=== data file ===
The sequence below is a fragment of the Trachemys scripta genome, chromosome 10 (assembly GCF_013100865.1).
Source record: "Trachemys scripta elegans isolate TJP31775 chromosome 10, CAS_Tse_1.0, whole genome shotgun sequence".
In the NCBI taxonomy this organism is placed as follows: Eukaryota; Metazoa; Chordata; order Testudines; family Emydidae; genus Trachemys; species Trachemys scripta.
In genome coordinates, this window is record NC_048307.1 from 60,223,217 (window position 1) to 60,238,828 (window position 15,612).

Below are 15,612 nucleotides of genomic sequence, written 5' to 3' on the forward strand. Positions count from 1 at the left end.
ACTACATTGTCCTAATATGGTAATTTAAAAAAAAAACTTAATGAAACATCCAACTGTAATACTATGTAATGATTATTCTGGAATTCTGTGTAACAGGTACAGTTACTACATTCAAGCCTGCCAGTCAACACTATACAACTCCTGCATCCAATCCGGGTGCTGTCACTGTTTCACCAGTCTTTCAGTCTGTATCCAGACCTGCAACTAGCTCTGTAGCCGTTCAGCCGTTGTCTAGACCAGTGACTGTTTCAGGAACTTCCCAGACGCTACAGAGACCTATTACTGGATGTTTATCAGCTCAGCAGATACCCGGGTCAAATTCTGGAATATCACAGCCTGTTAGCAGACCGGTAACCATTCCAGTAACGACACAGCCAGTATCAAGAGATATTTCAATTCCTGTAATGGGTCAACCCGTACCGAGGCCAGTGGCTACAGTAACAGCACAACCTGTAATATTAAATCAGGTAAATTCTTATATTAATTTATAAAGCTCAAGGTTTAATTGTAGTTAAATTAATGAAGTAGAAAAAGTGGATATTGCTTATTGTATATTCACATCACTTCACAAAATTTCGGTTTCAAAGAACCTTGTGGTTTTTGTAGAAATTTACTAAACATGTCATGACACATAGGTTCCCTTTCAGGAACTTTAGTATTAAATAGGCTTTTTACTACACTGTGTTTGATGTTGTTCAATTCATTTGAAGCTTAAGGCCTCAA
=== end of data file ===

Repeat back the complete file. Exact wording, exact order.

The sequence below is a fragment of the Trachemys scripta genome, chromosome 10 (assembly GCF_013100865.1).
Source record: "Trachemys scripta elegans isolate TJP31775 chromosome 10, CAS_Tse_1.0, whole genome shotgun sequence".
In the NCBI taxonomy this organism is placed as follows: Eukaryota; Metazoa; Chordata; order Testudines; family Emydidae; genus Trachemys; species Trachemys scripta.
In genome coordinates, this window is record NC_048307.1 from 60,223,217 (window position 1) to 60,238,828 (window position 15,612).

Below are 15,612 nucleotides of genomic sequence, written 5' to 3' on the forward strand. Positions count from 1 at the left end.
ACTACATTGTCCTAATATGGTAATTTAAAAAAAAAACTTAATGAAACATCCAACTGTAATACTATGTAATGATTATTCTGGAATTCTGTGTAACAGGTACAGTTACTACATTCAAGCCTGCCAGTCAACACTATACAACTCCTGCATCCAATCCGGGTGCTGTCACTGTTTCACCAGTCTTTCAGTCTGTATCCAGACCTGCAACTAGCTCTGTAGCCGTTCAGCCGTTGTCTAGACCAGTGACTGTTTCAGGAACTTCCCAGACGCTACAGAGACCTATTACTGGATGTTTATCAGCTCAGCAGATACCCGGGTCAAATTCTGGAATATCACAGCCTGTTAGCAGACCGGTAACCATTCCAGTAACGACACAGCCAGTATCAAGAGATATTTCAATTCCTGTAATGGGTCAACCCGTACCGAGGCCAGTGGCTACAGTAACAGCACAACCTGTAATATTAAATCAGGTAAATTCTTATATTAATTTATAAAGCTCAAGGTTTAATTGTAGTTAAATTAATGAAGTAGAAAAAGTGGATATTGCTTATTGTATATTCACATCACTTCACAAAATTTCGGTTTCAAAGAACCTTGTGGTTTTTGTAGAAATTTACTAAACATGTCATGACACATAGGTTCCCTTTCAGGAACTTTAGTATTAAATAGGCTTTTTACTACACTGTGTTTGATGTTGTTCAATTCATTTGAAGCTTAAGGCCTCAA